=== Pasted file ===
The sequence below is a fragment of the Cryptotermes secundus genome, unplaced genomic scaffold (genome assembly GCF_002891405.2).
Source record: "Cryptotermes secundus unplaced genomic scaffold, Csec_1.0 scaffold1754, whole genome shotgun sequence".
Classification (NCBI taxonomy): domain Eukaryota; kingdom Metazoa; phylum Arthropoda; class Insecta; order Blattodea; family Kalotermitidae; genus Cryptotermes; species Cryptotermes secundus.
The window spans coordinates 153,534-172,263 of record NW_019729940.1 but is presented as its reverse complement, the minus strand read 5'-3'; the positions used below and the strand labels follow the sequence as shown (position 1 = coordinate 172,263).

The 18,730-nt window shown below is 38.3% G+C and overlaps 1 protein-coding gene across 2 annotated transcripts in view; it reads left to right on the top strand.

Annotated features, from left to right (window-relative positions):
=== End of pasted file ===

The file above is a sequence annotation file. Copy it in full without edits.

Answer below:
The sequence below is a fragment of the Cryptotermes secundus genome, unplaced genomic scaffold (genome assembly GCF_002891405.2).
Source record: "Cryptotermes secundus unplaced genomic scaffold, Csec_1.0 scaffold1754, whole genome shotgun sequence".
Classification (NCBI taxonomy): domain Eukaryota; kingdom Metazoa; phylum Arthropoda; class Insecta; order Blattodea; family Kalotermitidae; genus Cryptotermes; species Cryptotermes secundus.
The window spans coordinates 153,534-172,263 of record NW_019729940.1 but is presented as its reverse complement, the minus strand read 5'-3'; the positions used below and the strand labels follow the sequence as shown (position 1 = coordinate 172,263).

The 18,730-nt window shown below is 38.3% G+C and overlaps 1 protein-coding gene across 2 annotated transcripts in view; it reads left to right on the top strand.

Annotated features, from left to right (window-relative positions):